SAN FRANCISCO -- Farhan Zaidi made waves at the Winter Meetings in December when he told a group of beat writers that the Giants could use an opener during the upcoming season. Just 41 games into the Zaidi era, the Giants will actually try it. 

Nick Vincent will start Tuesday's game against the Toronto Blue Jays, the team announced Monday. Vincent has served as the bullpen's de facto long reliever this season, but he has not recorded more than nine outs in an appearance. Vincent has made 366 appearances in his career but started just once, going two innings last season as the Seattle Mariners tried the opener. 

The Giants originally had slated Tyler Beede to start Tuesday's game, but they now are listing Vincent and leaving Wednesday open. Beede could in theory pitch the bulk of Tuesday's game, although openers traditionally have been used to exploit platoons, so lefty Derek Holland, recently moved to the bullpen, could be a better fit to carry a heavy load Tuesday. 

Regardless of the order, it's clear why the Giants are trying this. They have allowed 42 runs in the first inning this season, consistently falling behind in games. They also are 17-23, and a clubhouse that includes several pitchers who have publicly railed against the idea of an opener really does not have a leg to stand on.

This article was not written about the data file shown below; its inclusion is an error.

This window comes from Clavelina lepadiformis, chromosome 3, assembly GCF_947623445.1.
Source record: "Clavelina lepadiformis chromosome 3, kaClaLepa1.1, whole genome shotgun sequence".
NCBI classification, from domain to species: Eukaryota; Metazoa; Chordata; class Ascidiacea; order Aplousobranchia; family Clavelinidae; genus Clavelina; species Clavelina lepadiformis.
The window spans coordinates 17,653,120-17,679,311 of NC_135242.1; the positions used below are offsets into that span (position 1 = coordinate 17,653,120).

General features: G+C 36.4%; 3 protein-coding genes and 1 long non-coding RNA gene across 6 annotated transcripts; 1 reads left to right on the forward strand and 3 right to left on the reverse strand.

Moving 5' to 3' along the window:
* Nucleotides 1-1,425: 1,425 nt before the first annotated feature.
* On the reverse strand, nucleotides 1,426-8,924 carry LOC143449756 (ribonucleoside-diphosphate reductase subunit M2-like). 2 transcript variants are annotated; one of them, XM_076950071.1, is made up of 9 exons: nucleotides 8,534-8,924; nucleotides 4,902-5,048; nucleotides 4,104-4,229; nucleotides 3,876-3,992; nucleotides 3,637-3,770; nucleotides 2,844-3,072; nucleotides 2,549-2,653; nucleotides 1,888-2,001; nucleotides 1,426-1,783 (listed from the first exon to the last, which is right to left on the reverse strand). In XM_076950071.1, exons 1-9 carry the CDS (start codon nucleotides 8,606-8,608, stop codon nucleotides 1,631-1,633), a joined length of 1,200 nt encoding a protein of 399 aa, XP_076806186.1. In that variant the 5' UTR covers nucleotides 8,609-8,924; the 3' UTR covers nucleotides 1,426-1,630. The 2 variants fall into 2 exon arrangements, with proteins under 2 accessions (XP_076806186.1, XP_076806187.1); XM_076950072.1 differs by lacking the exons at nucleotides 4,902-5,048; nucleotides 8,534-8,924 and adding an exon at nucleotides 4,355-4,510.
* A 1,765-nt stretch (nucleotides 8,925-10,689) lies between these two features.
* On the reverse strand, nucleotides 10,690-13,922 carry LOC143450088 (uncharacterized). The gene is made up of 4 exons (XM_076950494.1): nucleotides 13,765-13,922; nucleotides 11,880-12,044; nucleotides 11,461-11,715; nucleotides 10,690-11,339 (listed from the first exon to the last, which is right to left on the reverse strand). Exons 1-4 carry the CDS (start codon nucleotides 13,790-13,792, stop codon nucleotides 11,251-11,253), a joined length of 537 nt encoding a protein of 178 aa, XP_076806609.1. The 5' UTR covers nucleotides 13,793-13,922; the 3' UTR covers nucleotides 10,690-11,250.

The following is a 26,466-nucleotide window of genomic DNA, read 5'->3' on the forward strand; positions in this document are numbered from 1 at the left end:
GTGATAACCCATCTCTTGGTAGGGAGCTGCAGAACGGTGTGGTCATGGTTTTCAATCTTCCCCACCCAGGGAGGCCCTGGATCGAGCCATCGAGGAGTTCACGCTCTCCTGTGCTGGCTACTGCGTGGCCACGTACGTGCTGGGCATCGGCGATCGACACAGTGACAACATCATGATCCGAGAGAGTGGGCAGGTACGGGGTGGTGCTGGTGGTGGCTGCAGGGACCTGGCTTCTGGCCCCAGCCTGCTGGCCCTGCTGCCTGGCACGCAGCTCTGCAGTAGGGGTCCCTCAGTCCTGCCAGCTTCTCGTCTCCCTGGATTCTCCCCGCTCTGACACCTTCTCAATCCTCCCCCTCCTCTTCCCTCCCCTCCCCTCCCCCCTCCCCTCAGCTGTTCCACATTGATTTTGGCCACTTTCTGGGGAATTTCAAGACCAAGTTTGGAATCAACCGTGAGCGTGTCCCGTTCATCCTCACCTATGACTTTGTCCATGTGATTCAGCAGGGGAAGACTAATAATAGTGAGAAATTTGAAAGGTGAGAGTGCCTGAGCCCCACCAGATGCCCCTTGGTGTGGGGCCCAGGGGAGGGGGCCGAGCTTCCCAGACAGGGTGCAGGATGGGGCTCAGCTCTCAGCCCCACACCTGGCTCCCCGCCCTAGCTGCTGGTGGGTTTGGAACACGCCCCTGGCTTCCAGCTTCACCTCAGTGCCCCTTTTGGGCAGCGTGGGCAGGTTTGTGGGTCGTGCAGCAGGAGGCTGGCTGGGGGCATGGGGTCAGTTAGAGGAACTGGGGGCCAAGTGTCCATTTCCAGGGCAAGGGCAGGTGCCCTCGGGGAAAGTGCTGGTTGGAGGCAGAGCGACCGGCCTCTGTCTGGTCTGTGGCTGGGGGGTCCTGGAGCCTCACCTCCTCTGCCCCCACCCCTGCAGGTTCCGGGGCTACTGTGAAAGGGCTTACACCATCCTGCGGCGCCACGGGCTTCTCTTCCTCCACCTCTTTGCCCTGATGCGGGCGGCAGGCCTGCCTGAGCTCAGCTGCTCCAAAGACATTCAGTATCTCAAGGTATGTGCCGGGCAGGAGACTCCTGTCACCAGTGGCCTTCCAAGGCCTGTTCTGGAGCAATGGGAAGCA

The strategy, popularized by the Rays last year and followed by others, is designed to exploit platoons and limit a starting pitcher's exposure. The Giants have considered using one all season -- and nearly did when Ty Blach was called up for the Dodgers series last homestand -- and Zaidi said Sunday that the team needed to more heavily lean on the bullpen, which has been the strength. Vincent, the first opener, has a 2.25 ERA in his 14 appearances. 

At those Meetings in December, Zaidi explained why he was so intrigued by the concept of mixing it up. The Giants have internally discussed several options to bolster their staff, going beyond traditional openers.

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"Once you get away from 'this guy is going to throw the first six innings of the game,' it opens up a lot of stuff," Zaidi said in December. "Even with an opener, is an opener a one-inning guy, a two-inning guy, a three-inning guy? Again, I think the more versatile your pitching staff is and the more kind of multi-inning guys you have, the more kinds of ways you can get through (games)."